The world over, the popularity of telemedicine spiked during the COVID pandemic, growing 78 times in April 2020, a few months after the disease struck, according to a McKinsey study.
In some parts of Africa, it was a great opportunity for telemedicine to make new inroads. But in Uganda, the industry had already taken off, albeit slowly, through Rocket Health, a startup working to transform the delivery of medical care using technology.
Launched in 2012, Rocket Health offers online medical consultation, collection of samples, and delivery of medicines. They also have a USSD service for those without internet connection. After nearly a decade of operation in Uganda, the startup is now set to scale its integrated digital health solution to more regions across the country and within East Africa over the next two years, following a $5 million Series A funding. In the long term, it will pursue growth opportunities in West Africa.
Rocket Health’s co-founder and CEO, Davis Musinguzi, told TechCrunch that the greater plan remains making healthcare easily accessible across Africa, a region with the highest disease burden in the world and the lowest patient-to-doctor ratio.
Currently, countries across sub-Saharan Africa have 0.23 doctors for every 10,000 people, against the best ratio of 84.2 doctors in the most developed countries, according to the World Health Organization.
“I think tech is what helps us cover that gap, create more efficiencies, and broaden our reach beyond. There’s no way we’re going to build enough hospitals to be able to reach everybody with the health care that they need. I think telemedicine really helps breach the gap of availability,” said Musinguzi.
“A lot of healthcare facilities and professionals are still centralized within the urban areas or the capital cities. So very many people across the country don’t get the benefits of these highly skilled individuals. And I think technology complemented with existing infrastructure is how we can bridge that gap.”
The startup’s latest funding round was led by Creadev, an evergreen investment firm backed by Mulliez family, with participation of early-stage African investors Grenfell Holdings and LoftyInc Capital Management. The round brings the total funding raised by Rocket Health to $6.2 million.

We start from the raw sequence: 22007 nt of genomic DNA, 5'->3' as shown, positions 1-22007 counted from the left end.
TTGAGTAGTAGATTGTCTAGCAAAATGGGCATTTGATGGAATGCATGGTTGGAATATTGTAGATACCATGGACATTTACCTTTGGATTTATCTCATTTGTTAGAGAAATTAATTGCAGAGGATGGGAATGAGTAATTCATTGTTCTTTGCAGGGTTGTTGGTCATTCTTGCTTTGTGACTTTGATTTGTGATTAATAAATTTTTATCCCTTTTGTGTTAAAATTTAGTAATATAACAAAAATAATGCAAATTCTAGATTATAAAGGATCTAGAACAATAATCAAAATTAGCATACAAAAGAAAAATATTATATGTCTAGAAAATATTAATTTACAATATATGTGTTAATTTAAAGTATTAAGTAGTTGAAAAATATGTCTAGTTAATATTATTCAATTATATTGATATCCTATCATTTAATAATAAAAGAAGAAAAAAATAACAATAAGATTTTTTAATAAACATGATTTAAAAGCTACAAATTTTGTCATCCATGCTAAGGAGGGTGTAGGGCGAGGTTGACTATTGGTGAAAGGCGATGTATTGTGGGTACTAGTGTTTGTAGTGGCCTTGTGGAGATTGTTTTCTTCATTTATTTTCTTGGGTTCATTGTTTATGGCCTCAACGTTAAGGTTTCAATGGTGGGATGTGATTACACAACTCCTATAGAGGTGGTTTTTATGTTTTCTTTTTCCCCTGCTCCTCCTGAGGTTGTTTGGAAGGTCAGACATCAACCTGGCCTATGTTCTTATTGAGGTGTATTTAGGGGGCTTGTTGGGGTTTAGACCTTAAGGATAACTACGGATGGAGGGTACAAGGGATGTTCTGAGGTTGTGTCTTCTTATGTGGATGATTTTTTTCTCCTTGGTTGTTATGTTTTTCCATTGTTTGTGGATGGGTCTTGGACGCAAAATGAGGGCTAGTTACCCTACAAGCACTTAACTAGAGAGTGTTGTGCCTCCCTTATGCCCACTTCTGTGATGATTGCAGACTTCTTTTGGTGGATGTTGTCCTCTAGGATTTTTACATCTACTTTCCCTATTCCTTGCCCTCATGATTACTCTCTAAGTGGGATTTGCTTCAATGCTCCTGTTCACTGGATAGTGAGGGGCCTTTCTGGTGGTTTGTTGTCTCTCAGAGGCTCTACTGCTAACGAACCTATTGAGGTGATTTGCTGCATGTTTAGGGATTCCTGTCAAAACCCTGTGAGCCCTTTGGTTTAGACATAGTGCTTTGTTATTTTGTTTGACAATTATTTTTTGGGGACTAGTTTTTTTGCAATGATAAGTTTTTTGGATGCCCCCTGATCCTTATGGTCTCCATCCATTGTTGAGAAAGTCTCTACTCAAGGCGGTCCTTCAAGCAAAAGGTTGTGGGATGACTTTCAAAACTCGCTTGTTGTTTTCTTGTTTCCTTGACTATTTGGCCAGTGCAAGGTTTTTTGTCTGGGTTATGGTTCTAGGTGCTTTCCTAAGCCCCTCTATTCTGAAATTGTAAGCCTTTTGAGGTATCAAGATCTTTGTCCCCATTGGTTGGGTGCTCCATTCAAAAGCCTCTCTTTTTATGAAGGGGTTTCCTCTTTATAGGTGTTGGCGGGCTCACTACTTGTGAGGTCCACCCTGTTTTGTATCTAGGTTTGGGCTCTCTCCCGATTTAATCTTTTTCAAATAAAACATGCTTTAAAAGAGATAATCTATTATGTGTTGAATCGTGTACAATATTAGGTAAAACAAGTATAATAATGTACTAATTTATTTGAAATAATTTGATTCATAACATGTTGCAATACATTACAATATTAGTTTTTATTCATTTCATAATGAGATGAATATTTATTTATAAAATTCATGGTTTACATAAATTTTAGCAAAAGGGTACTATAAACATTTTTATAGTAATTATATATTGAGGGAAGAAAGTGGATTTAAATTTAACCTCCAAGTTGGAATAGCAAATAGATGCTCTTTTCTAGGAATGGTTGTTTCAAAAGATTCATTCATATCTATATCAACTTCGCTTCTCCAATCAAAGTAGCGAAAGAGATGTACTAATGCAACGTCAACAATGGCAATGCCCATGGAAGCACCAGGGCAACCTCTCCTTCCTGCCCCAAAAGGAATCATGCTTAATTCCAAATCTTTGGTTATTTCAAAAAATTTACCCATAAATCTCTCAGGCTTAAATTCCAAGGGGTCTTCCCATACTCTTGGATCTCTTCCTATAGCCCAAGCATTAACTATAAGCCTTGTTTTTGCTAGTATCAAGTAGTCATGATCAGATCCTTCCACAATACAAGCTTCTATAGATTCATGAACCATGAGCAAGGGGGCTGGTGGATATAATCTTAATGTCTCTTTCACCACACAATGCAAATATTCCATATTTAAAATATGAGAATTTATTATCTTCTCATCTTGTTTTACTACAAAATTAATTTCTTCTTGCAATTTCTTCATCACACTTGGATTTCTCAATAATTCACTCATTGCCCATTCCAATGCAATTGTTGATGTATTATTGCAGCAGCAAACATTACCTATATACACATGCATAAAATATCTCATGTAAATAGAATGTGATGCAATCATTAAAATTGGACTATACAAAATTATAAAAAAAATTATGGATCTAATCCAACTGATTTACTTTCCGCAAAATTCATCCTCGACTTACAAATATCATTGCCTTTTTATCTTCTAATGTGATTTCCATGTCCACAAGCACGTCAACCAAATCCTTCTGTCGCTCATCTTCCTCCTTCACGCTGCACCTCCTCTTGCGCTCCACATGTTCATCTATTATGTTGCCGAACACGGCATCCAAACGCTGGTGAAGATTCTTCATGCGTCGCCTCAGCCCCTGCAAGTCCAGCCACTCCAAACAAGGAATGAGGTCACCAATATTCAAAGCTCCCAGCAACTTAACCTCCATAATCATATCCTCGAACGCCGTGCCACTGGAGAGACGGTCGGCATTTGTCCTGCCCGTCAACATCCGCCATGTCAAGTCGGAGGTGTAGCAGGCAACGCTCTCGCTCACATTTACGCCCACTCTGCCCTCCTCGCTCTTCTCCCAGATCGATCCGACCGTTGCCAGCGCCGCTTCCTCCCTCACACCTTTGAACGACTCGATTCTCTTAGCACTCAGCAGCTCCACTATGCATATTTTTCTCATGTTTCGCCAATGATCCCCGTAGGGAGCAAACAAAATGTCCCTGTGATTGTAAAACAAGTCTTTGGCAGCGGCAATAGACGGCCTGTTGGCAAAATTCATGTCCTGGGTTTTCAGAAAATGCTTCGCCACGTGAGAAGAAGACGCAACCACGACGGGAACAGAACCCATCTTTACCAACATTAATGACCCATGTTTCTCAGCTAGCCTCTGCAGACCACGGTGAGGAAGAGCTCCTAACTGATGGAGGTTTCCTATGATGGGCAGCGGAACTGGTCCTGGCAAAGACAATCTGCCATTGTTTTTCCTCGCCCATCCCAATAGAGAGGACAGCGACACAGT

“We are delighted to partner with Rocket Health on its mission to make Healthcare accessible to many people in Sub-Saharan Africa,” Creadev Africa said in a statement. “We have been highly impressed by the creativity, tenacity and vibrant culture of the Rocket Health team, who hold an ambitious vision for the future of African primary care. The opportunities are countless, from data analytics to innovative distribution channels.”
Other telehealth startups in the space across Africa include Ghanaian health tech startup mPharma, which revealed plans to set up 100 virtual centers in its markets by the first quarter of the year, and Quro Medical, a South African startup that offers home care complemented by telemedicine service.
Rocket Health runs its own lab and pharmacy delivery services, which Musinguzi said helps them remain in control of the delivery of products and services. They charge a $3 consultation fee and $1.5 for drug delivery.
The company has grown from a few thousand virtual consultations a year to about 400,000, propelled by the demand for remote healthcare during the pandemic.
“COVID has been a great boost to introducing people to telemedicine. Once somebody has had that magical experience with last-mile telemedicine, they almost never go back to queuing up in hospitals waiting to see the doctor. We now do tests like PCR testing in addition to home-based care,” said Musinguzi.
Musinguzi co-founded Rocket Health with John Mark Bwanika (COO), Fiona Nuwamanya (CFO), Hope Achiro (chief pharmacist) and William Lubega (chief medical officer).
Its clientele base ranges from those calling in to have their children vaccinated to patients managing chronic illnesses. Also, 12 insurance companies have signed up, giving it access to a pool of customers within Uganda and across East Africa, since most of them have a regional presence.
“We have different categories of clients; a lot of our clients are in urban areas, and they love the convenience of our services. We have also seen companies start buying subscriptions for casual workers, who don’t qualify for corporate medical covers,” said Musinguzi.
As Rocket Health expands and embarks on its next phase of growth, they have partnered with Ada, a Berlin-based end-user self-assessment platform, to integrate artificial intelligence into its teleconsultations.